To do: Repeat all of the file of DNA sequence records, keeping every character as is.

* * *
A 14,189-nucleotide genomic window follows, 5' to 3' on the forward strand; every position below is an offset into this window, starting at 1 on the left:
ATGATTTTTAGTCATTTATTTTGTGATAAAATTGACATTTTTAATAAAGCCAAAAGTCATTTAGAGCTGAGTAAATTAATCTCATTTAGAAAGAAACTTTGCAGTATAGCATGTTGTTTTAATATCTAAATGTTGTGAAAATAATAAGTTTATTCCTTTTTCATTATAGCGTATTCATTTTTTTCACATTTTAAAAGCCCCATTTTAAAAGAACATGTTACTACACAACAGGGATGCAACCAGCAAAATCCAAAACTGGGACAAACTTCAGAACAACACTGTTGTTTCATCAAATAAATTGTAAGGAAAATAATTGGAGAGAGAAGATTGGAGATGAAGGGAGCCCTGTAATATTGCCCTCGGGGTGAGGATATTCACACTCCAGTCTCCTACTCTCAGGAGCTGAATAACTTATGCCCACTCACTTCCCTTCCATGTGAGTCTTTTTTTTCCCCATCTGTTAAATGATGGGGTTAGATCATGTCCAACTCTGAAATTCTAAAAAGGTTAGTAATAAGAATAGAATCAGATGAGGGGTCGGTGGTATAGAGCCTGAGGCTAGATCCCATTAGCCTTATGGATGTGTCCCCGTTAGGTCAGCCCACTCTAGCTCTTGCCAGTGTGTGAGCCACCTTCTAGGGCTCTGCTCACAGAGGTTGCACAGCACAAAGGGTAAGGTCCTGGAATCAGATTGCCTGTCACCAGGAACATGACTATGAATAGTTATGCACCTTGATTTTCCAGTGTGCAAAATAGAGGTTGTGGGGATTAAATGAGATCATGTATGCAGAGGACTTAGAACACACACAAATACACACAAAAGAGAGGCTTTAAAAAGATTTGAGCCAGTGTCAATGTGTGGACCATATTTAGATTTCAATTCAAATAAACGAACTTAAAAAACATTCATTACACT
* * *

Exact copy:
A 14,189-nucleotide genomic window follows, 5' to 3' on the forward strand; every position below is an offset into this window, starting at 1 on the left:
ATGATTTTTAGTCATTTATTTTGTGATAAAATTGACATTTTTAATAAAGCCAAAAGTCATTTAGAGCTGAGTAAATTAATCTCATTTAGAAAGAAACTTTGCAGTATAGCATGTTGTTTTAATATCTAAATGTTGTGAAAATAATAAGTTTATTCCTTTTTCATTATAGCGTATTCATTTTTTTCACATTTTAAAAGCCCCATTTTAAAAGAACATGTTACTACACAACAGGGATGCAACCAGCAAAATCCAAAACTGGGACAAACTTCAGAACAACACTGTTGTTTCATCAAATAAATTGTAAGGAAAATAATTGGAGAGAGAAGATTGGAGATGAAGGGAGCCCTGTAATATTGCCCTCGGGGTGAGGATATTCACACTCCAGTCTCCTACTCTCAGGAGCTGAATAACTTATGCCCACTCACTTCCCTTCCATGTGAGTCTTTTTTTTCCCCATCTGTTAAATGATGGGGTTAGATCATGTCCAACTCTGAAATTCTAAAAAGGTTAGTAATAAGAATAGAATCAGATGAGGGGTCGGTGGTATAGAGCCTGAGGCTAGATCCCATTAGCCTTATGGATGTGTCCCCGTTAGGTCAGCCCACTCTAGCTCTTGCCAGTGTGTGAGCCACCTTCTAGGGCTCTGCTCACAGAGGTTGCACAGCACAAAGGGTAAGGTCCTGGAATCAGATTGCCTGTCACCAGGAACATGACTATGAATAGTTATGCACCTTGATTTTCCAGTGTGCAAAATAGAGGTTGTGGGGATTAAATGAGATCATGTATGCAGAGGACTTAGAACACACACAAATACACACAAAAGAGAGGCTTTAAAAAGATTTGAGCCAGTGTCAATGTGTGGACCATATTTAGATTTCAATTCAAATAAACGAACTTAAAAAACATTCATTACACT